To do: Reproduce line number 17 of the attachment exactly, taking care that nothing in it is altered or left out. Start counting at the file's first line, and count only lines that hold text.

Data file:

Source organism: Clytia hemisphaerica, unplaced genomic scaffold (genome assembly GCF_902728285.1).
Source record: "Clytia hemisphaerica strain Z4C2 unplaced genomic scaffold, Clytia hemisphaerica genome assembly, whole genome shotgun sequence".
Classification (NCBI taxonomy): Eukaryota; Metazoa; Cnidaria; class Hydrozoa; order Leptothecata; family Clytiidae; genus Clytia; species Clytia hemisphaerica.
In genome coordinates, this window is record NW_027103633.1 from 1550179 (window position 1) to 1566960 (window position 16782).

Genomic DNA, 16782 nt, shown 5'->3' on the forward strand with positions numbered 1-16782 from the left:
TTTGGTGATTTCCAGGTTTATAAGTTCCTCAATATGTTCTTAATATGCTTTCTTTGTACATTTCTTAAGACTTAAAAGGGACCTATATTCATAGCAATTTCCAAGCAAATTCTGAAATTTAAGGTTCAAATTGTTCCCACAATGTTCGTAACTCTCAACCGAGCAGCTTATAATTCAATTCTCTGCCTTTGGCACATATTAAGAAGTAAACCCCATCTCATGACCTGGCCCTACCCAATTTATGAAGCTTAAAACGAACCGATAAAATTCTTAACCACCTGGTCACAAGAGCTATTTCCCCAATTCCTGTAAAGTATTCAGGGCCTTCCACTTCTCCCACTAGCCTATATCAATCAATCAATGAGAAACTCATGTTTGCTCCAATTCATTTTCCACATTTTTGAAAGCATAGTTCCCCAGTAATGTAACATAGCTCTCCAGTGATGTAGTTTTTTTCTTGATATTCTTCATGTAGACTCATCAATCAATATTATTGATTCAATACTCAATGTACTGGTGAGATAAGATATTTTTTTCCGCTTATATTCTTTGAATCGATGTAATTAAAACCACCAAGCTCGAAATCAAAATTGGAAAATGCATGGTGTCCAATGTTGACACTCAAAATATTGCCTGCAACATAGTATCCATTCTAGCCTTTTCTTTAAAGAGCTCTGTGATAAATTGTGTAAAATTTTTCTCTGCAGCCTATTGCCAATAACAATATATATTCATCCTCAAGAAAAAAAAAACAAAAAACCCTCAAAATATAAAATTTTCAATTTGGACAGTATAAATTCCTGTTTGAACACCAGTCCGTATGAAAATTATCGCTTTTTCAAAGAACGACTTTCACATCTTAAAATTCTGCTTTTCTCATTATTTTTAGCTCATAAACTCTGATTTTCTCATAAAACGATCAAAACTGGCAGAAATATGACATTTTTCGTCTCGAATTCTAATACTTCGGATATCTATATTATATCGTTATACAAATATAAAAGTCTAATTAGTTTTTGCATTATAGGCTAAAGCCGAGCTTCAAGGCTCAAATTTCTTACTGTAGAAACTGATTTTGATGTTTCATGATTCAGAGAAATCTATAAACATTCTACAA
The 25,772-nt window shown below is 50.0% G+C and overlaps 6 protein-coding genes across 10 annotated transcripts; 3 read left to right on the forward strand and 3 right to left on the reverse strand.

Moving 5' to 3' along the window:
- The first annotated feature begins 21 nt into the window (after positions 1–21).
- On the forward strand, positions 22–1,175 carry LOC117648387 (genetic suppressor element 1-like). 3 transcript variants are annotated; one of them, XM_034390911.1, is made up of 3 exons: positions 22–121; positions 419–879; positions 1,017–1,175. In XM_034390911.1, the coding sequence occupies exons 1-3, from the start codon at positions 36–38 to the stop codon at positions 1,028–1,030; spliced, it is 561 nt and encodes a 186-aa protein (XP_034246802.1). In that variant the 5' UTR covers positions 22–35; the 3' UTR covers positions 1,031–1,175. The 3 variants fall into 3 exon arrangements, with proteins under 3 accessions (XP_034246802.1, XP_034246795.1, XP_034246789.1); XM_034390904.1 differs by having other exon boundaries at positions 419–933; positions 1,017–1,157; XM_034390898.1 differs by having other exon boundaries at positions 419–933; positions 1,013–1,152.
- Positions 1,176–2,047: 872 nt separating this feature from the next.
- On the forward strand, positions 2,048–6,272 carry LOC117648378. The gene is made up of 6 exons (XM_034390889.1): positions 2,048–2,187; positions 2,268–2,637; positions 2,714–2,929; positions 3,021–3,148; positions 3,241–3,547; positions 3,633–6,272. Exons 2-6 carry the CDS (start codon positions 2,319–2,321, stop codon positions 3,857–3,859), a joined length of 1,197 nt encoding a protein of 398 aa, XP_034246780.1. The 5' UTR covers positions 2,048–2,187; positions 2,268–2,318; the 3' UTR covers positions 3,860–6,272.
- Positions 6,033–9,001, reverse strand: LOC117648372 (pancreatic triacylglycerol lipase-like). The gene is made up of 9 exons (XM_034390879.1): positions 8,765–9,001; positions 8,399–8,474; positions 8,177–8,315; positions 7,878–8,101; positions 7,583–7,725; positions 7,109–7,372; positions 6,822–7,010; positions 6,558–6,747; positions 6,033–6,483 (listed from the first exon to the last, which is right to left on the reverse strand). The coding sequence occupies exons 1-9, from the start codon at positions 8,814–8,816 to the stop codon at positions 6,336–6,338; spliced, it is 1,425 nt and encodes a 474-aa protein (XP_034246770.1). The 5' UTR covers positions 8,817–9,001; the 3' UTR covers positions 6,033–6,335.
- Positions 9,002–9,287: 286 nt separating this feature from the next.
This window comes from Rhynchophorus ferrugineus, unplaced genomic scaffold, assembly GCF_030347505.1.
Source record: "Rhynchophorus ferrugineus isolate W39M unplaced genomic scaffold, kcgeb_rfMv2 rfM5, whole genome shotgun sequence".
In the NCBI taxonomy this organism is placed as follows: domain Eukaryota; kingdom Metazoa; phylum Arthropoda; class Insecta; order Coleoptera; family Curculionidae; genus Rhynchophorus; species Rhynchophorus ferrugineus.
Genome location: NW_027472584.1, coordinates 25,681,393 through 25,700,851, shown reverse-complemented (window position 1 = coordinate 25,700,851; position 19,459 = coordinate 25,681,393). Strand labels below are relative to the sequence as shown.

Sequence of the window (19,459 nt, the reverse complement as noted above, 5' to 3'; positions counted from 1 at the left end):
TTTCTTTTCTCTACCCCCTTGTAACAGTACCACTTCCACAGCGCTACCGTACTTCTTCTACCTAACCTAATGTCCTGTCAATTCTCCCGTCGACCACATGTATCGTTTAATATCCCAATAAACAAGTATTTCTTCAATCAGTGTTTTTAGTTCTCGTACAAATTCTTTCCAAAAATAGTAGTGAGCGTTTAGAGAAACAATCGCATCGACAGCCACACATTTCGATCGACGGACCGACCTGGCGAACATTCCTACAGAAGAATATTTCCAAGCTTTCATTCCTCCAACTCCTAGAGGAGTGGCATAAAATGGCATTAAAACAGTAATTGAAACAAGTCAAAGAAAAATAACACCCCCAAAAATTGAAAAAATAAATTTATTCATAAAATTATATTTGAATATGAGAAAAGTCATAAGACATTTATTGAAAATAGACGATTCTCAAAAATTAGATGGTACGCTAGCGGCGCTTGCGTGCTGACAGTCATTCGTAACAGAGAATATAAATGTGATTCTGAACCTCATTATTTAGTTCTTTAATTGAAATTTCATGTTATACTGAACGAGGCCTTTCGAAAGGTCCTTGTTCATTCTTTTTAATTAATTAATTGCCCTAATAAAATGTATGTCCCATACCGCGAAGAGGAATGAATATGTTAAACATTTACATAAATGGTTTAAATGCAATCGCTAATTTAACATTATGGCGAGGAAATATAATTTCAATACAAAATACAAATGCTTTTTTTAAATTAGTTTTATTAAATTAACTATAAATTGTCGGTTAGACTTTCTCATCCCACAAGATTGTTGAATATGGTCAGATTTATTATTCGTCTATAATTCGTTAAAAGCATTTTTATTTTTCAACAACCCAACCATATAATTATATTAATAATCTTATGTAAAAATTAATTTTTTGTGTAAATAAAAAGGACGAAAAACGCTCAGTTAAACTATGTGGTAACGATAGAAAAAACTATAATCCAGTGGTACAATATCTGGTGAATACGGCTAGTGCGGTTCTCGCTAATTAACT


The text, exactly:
In the NCBI taxonomy this organism is placed as follows: domain Eukaryota; kingdom Metazoa; phylum Arthropoda; class Insecta; order Coleoptera; family Curculionidae; genus Rhynchophorus; species Rhynchophorus ferrugineus.